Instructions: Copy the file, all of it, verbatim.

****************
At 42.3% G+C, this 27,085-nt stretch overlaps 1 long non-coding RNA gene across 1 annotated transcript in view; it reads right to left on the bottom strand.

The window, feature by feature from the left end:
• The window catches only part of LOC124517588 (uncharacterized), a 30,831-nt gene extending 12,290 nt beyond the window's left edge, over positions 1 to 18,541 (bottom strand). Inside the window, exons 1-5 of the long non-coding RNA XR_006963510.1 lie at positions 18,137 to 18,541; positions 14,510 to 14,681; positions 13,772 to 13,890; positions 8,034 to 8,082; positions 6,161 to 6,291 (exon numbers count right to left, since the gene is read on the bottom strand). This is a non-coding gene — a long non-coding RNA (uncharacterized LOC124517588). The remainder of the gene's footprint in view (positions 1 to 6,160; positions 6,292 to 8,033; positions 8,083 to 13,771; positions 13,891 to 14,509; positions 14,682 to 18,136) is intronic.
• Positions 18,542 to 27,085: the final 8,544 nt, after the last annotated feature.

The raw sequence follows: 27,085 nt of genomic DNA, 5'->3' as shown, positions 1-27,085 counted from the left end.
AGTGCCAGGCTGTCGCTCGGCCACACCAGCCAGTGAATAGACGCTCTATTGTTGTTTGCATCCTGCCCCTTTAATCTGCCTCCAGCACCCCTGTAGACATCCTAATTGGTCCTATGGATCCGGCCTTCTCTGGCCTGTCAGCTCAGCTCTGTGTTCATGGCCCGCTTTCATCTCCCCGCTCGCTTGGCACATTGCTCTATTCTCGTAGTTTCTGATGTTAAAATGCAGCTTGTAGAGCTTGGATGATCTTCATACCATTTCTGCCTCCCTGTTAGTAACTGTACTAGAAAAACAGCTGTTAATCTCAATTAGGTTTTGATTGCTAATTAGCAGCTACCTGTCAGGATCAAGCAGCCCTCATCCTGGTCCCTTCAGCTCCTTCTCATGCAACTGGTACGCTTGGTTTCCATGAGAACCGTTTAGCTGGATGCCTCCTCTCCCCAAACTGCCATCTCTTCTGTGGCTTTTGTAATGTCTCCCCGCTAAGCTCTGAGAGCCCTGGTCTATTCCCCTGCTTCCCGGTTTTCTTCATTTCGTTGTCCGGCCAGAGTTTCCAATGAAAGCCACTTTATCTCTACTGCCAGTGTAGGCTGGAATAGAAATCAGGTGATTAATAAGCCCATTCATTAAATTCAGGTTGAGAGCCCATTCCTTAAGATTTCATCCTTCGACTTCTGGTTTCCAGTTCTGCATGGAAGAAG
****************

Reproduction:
At 42.3% G+C, this 27,085-nt stretch overlaps 1 long non-coding RNA gene across 1 annotated transcript in view; it reads right to left on the bottom strand.

The window, feature by feature from the left end:
• The window catches only part of LOC124517588 (uncharacterized), a 30,831-nt gene extending 12,290 nt beyond the window's left edge, over positions 1 to 18,541 (bottom strand). Inside the window, exons 1-5 of the long non-coding RNA XR_006963510.1 lie at positions 18,137 to 18,541; positions 14,510 to 14,681; positions 13,772 to 13,890; positions 8,034 to 8,082; positions 6,161 to 6,291 (exon numbers count right to left, since the gene is read on the bottom strand). This is a non-coding gene — a long non-coding RNA (uncharacterized LOC124517588). The remainder of the gene's footprint in view (positions 1 to 6,160; positions 6,292 to 8,033; positions 8,083 to 13,771; positions 13,891 to 14,509; positions 14,682 to 18,136) is intronic.
• Positions 18,542 to 27,085: the final 8,544 nt, after the last annotated feature.

The raw sequence follows: 27,085 nt of genomic DNA, 5'->3' as shown, positions 1-27,085 counted from the left end.
AGTGCCAGGCTGTCGCTCGGCCACACCAGCCAGTGAATAGACGCTCTATTGTTGTTTGCATCCTGCCCCTTTAATCTGCCTCCAGCACCCCTGTAGACATCCTAATTGGTCCTATGGATCCGGCCTTCTCTGGCCTGTCAGCTCAGCTCTGTGTTCATGGCCCGCTTTCATCTCCCCGCTCGCTTGGCACATTGCTCTATTCTCGTAGTTTCTGATGTTAAAATGCAGCTTGTAGAGCTTGGATGATCTTCATACCATTTCTGCCTCCCTGTTAGTAACTGTACTAGAAAAACAGCTGTTAATCTCAATTAGGTTTTGATTGCTAATTAGCAGCTACCTGTCAGGATCAAGCAGCCCTCATCCTGGTCCCTTCAGCTCCTTCTCATGCAACTGGTACGCTTGGTTTCCATGAGAACCGTTTAGCTGGATGCCTCCTCTCCCCAAACTGCCATCTCTTCTGTGGCTTTTGTAATGTCTCCCCGCTAAGCTCTGAGAGCCCTGGTCTATTCCCCTGCTTCCCGGTTTTCTTCATTTCGTTGTCCGGCCAGAGTTTCCAATGAAAGCCACTTTATCTCTACTGCCAGTGTAGGCTGGAATAGAAATCAGGTGATTAATAAGCCCATTCATTAAATTCAGGTTGAGAGCCCATTCCTTAAGATTTCATCCTTCGACTTCTGGTTTCCAGTTCTGCATGGAAGAAG